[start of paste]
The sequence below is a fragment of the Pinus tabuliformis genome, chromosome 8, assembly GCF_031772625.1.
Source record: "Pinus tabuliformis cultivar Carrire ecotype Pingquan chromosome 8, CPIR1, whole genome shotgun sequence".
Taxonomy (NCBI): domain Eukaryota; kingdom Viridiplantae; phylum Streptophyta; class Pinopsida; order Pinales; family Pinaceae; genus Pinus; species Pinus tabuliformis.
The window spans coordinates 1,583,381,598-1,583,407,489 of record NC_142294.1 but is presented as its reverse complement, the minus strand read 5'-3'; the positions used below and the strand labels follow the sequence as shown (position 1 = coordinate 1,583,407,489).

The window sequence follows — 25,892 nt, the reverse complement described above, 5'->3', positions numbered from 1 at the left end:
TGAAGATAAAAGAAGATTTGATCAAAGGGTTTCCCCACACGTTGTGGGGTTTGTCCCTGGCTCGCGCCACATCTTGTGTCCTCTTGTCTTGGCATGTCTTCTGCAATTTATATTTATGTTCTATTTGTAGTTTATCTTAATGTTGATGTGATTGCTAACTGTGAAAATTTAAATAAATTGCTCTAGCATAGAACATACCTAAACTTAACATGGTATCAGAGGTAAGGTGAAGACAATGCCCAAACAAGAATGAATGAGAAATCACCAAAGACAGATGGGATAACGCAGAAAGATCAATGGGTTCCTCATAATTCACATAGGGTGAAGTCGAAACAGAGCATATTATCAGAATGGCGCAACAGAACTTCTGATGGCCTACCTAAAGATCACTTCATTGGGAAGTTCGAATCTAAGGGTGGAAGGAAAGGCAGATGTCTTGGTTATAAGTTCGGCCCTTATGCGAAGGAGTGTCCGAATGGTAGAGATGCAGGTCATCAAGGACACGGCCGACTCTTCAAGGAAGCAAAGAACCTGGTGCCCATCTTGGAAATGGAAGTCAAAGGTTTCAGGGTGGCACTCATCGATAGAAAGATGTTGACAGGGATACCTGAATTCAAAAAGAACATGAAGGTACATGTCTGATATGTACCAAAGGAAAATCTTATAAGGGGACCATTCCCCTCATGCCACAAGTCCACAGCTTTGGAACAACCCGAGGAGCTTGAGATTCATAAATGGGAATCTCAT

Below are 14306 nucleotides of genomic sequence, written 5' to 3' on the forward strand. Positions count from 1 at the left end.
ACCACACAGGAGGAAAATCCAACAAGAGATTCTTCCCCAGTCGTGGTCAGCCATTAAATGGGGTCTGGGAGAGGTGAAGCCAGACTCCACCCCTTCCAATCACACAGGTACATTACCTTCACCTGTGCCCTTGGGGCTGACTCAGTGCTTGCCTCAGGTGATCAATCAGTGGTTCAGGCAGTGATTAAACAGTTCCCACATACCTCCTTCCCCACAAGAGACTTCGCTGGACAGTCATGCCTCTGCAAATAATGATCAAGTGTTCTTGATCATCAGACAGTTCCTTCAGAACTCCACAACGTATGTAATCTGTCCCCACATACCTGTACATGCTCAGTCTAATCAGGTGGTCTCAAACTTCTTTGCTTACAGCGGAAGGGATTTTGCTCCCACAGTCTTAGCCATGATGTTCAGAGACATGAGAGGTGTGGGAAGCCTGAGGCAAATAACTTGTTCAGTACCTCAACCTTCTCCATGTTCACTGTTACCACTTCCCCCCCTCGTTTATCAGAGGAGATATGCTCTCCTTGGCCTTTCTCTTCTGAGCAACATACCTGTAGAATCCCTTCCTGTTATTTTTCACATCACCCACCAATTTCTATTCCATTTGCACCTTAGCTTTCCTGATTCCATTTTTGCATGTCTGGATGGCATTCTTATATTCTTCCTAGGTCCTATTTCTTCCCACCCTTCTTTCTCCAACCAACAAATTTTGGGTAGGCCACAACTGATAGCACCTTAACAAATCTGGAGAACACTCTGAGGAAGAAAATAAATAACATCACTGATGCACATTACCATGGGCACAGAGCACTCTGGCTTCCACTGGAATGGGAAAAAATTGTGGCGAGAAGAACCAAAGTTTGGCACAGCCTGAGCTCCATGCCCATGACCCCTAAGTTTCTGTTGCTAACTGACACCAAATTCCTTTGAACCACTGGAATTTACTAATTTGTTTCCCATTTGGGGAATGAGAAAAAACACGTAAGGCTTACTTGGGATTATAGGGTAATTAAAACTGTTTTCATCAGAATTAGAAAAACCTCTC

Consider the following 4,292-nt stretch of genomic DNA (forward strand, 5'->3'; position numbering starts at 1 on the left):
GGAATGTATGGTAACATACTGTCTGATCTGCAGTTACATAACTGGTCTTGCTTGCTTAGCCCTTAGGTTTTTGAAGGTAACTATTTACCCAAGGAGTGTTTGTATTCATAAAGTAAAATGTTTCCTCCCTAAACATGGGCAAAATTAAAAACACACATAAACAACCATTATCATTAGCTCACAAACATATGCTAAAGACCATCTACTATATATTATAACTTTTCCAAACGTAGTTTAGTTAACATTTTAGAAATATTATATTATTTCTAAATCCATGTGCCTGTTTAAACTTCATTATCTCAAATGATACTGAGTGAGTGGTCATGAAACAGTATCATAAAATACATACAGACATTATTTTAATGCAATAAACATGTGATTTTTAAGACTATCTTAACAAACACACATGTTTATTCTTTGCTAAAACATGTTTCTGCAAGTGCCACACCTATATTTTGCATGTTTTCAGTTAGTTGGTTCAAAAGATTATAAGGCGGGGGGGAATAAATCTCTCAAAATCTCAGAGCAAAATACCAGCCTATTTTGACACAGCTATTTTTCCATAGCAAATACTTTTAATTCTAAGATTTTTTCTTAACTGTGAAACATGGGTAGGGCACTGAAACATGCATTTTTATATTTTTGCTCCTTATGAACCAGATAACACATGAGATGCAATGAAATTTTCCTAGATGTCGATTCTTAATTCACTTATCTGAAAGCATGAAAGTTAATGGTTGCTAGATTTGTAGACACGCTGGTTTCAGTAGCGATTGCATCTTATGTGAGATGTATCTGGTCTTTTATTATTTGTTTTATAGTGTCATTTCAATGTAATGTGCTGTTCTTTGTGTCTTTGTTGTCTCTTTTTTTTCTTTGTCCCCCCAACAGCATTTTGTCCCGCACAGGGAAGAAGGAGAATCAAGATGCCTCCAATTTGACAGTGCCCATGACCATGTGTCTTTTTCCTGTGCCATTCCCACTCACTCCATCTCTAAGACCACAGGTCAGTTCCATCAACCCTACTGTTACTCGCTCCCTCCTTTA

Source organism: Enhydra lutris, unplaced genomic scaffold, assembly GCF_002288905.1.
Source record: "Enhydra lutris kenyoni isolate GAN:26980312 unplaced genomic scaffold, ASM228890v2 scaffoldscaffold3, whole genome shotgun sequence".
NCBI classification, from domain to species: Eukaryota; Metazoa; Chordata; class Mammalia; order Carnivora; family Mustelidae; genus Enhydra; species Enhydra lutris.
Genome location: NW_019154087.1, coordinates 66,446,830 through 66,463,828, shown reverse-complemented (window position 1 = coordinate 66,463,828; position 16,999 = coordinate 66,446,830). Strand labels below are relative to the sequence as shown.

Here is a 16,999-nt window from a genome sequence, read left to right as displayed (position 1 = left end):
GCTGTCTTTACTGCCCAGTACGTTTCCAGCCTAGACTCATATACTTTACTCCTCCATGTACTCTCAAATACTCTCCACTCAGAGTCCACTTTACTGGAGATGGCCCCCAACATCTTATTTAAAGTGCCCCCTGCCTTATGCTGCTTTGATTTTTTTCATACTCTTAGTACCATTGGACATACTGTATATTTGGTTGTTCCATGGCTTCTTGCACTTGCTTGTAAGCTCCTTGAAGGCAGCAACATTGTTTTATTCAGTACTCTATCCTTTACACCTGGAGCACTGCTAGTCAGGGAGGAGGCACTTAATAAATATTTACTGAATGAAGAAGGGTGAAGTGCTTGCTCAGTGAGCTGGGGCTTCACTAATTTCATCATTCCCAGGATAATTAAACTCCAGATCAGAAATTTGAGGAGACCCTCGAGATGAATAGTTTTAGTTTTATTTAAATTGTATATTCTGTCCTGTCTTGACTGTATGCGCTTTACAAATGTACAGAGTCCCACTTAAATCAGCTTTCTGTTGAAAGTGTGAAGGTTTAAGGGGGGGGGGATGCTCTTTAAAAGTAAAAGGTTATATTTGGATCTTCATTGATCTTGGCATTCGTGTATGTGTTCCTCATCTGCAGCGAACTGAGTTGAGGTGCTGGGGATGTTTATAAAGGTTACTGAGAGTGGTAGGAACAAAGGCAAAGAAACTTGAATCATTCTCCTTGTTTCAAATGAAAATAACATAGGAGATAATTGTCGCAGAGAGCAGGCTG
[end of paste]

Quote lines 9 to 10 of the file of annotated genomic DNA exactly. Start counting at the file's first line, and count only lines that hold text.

Consider the following 4,292-nt stretch of genomic DNA (forward strand, 5'->3'; position numbering starts at 1 on the left):
GGAATGTATGGTAACATACTGTCTGATCTGCAGTTACATAACTGGTCTTGCTTGCTTAGCCCTTAGGTTTTTGAAGGTAACTATTTACCCAAGGAGTGTTTGTATTCATAAAGTAAAATGTTTCCTCCCTAAACATGGGCAAAATTAAAAACACACATAAACAACCATTATCATTAGCTCACAAACATATGCTAAAGACCATCTACTATATATTATAACTTTTCCAAACGTAGTTTAGTTAACATTTTAGAAATATTATATTATTTCTAAATCCATGTGCCTGTTTAAACTTCATTATCTCAAATGATACTGAGTGAGTGGTCATGAAACAGTATCATAAAATACATACAGACATTATTTTAATGCAATAAACATGTGATTTTTAAGACTATCTTAACAAACACACATGTTTATTCTTTGCTAAAACATGTTTCTGCAAGTGCCACACCTATATTTTGCATGTTTTCAGTTAGTTGGTTCAAAAGATTATAAGGCGGGGGGGAATAAATCTCTCAAAATCTCAGAGCAAAATACCAGCCTATTTTGACACAGCTATTTTTCCATAGCAAATACTTTTAATTCTAAGATTTTTTCTTAACTGTGAAACATGGGTAGGGCACTGAAACATGCATTTTTATATTTTTGCTCCTTATGAACCAGATAACACATGAGATGCAATGAAATTTTCCTAGATGTCGATTCTTAATTCACTTATCTGAAAGCATGAAAGTTAATGGTTGCTAGATTTGTAGACACGCTGGTTTCAGTAGCGATTGCATCTTATGTGAGATGTATCTGGTCTTTTATTATTTGTTTTATAGTGTCATTTCAATGTAATGTGCTGTTCTTTGTGTCTTTGTTGTCTCTTTTTTTTCTTTGTCCCCCCAACAGCATTTTGTCCCGCACAGGGAAGAAGGAGAATCAAGATGCCTCCAATTTGACAGTGCCCATGACCATGTGTCTTTTTCCTGTGCCATTCCCACTCACTCCATCTCTAAGACCACAGGTCAGTTCCATCAACCCTACTGTTACTCGCTCCCTCCTTTA